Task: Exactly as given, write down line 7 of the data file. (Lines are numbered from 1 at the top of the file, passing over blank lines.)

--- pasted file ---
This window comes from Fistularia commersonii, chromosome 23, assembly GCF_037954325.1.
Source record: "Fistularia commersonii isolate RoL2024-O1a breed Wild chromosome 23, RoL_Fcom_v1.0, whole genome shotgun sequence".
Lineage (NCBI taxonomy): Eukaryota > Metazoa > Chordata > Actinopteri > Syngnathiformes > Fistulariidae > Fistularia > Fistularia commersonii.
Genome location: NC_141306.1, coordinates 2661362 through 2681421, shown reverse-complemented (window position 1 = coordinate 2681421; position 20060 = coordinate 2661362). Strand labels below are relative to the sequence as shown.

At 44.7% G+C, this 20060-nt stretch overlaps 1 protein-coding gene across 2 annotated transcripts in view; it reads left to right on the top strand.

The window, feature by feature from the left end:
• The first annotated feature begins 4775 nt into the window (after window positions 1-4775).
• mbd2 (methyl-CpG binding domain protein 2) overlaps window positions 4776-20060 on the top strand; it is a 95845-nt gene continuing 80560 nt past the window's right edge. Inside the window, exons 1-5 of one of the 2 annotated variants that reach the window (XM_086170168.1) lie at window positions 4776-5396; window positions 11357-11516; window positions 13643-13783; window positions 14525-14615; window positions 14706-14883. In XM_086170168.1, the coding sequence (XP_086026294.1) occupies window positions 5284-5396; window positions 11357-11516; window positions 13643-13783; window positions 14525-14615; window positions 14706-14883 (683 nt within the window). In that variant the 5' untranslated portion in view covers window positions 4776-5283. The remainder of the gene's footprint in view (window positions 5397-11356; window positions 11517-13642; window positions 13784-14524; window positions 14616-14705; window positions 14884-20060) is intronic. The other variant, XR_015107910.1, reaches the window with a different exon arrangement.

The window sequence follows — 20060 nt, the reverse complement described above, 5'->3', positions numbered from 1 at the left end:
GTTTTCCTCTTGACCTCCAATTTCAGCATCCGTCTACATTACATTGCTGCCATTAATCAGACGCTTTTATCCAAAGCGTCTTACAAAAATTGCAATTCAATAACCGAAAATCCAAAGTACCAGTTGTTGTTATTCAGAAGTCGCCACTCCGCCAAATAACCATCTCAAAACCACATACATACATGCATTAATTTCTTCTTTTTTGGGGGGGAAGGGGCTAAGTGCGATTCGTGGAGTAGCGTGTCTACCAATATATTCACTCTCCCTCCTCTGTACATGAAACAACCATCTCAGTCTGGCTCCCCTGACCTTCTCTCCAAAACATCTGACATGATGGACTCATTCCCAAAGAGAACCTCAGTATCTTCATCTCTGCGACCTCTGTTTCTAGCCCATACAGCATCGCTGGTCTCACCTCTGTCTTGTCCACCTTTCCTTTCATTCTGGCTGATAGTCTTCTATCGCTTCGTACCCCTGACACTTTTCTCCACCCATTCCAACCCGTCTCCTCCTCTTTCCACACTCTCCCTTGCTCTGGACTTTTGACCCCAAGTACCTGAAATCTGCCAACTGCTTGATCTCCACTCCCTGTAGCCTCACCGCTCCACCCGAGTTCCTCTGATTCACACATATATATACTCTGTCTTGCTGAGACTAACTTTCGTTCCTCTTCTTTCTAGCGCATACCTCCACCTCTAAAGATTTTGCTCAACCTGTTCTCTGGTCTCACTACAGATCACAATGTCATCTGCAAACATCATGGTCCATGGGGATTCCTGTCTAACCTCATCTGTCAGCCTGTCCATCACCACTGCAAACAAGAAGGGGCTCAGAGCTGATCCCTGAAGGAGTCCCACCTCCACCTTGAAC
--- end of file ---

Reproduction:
• The first annotated feature begins 4775 nt into the window (after window positions 1-4775).